2. I go to each one of the servers and copy the *.torrent file (2-3KB max) to each server. 
  3. Then i open the *.torrent file using the uTorrent client on each server.
On a side note, i usually configure each torrent client to use the same port number.  This makes it easy to categorize the traffic in monitoring software.  It also makes it easy for security guys to recognize that it's a legal protocol.  Once i open the torrent file in the torrent client on each of the remote servers, that torrent client contacts the tracker on my laptop and asks for who else has the file.  The tracker says the file is being seeded (the whole file is shared) by my laptop.  uTorrent then starts to request very small pieces of the file from my laptop.  As it downloads the file, it updates the tracker to let it know which parts of the file it made available to other members of the torrent.  Eventually, between the whole copy on my laptop and the partial copies on the other servers, there are 2 copies of each piece of the entire file. At that point the torrent really speeds up and fairly quickly, the file is copied to each one of the servers.
Now, to automate the process.  I'm sure there is probably some perl code to automatically create a torrent from files in a certain directory, but for now, I'm still doing this manually.  It only happens once every time there's an update.  However, i can automate steps 2 and 3, by adding one piece of software to my laptop (obviously everything running on my laptop could actually be done on one of the servers, it's not crucial where it actually happens).  The software to be added is HFS (HTTP file server).  The reason i added this software is that it easily creates an RSS feed from the files in a directory.  So, by adding HFS, all i have to do is save the *.torrent files in a particular directory, and they automatically get added to the RSS feed.  There's some tweaking necessary for the RSS feed, so I'll detail how to do that.  Once the RSS feed is setup, i can go to each of the torrent clients on the remote servers and add it to the feeds list.  The client checks the RSS feed and downloads all torrents in it (there are obviously checks to make sure a torrent isn't downloaded twice).  By adding the RSS functionality, steps 2 and 3 are taken care of automatically.  All i have to do is save the *.torrent file in the HFS directory (saving the *.torrent file to a particular location is part of the torrent creation process, step 1).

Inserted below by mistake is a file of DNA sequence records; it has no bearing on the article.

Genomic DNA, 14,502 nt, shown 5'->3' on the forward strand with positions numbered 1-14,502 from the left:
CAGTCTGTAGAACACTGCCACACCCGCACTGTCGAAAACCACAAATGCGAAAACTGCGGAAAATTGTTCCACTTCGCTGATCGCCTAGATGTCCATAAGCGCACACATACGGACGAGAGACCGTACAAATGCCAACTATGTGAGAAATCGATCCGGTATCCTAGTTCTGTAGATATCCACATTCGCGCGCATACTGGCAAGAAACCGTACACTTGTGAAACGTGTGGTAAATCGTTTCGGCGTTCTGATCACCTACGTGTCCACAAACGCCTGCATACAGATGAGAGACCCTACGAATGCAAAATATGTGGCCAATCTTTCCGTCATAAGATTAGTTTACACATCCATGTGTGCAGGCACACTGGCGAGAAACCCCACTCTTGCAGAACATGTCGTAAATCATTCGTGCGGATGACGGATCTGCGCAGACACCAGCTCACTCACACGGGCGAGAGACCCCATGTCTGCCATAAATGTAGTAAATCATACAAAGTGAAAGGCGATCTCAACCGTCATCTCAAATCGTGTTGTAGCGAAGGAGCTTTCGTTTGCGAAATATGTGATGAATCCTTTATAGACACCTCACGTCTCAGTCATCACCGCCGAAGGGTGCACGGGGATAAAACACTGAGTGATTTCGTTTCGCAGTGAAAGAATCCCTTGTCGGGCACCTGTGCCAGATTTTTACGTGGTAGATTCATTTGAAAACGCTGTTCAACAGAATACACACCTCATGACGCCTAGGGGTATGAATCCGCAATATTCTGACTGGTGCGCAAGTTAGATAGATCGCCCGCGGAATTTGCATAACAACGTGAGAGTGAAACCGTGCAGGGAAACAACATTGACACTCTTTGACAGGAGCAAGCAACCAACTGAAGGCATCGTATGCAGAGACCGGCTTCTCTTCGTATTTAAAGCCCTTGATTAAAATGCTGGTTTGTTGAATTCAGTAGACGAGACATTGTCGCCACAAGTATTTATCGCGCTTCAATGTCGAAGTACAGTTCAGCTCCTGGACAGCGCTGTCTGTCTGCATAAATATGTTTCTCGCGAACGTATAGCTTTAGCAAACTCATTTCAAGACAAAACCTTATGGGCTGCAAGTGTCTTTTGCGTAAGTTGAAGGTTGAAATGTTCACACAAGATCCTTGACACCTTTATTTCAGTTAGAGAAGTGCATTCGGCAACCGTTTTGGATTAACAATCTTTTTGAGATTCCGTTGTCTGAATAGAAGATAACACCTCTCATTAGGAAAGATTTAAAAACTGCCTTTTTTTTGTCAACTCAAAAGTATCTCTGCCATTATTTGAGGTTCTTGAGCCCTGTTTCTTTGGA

So there you have it.  I'll post instructions tomorrow on how to customize HFS to make the RSS feed compatible with uTorrent's RSS feature.

Legal Uses of the BitTorrent Protocol: Part 1

You may have heard of bittorrent and associated it with illegal movie and music downloading.  While admittedly, the bittorrent protocol is mainly used for nefarious purposes, it occurred to me a long time ago that there had to be a legal use for it.  Then it hit me, the main purpose of the bittorrent protocol is to efficiently move one file from one place to many other places.  I manage a set of servers that run a third party software package that gets updated several times a year.  These updates are difficult to distribute because 1) they are fairly large (100-750MB) and 2) I have to distribute the same file or group of files to all my servers.  In steps bittorrent. 

How does bittorrent work?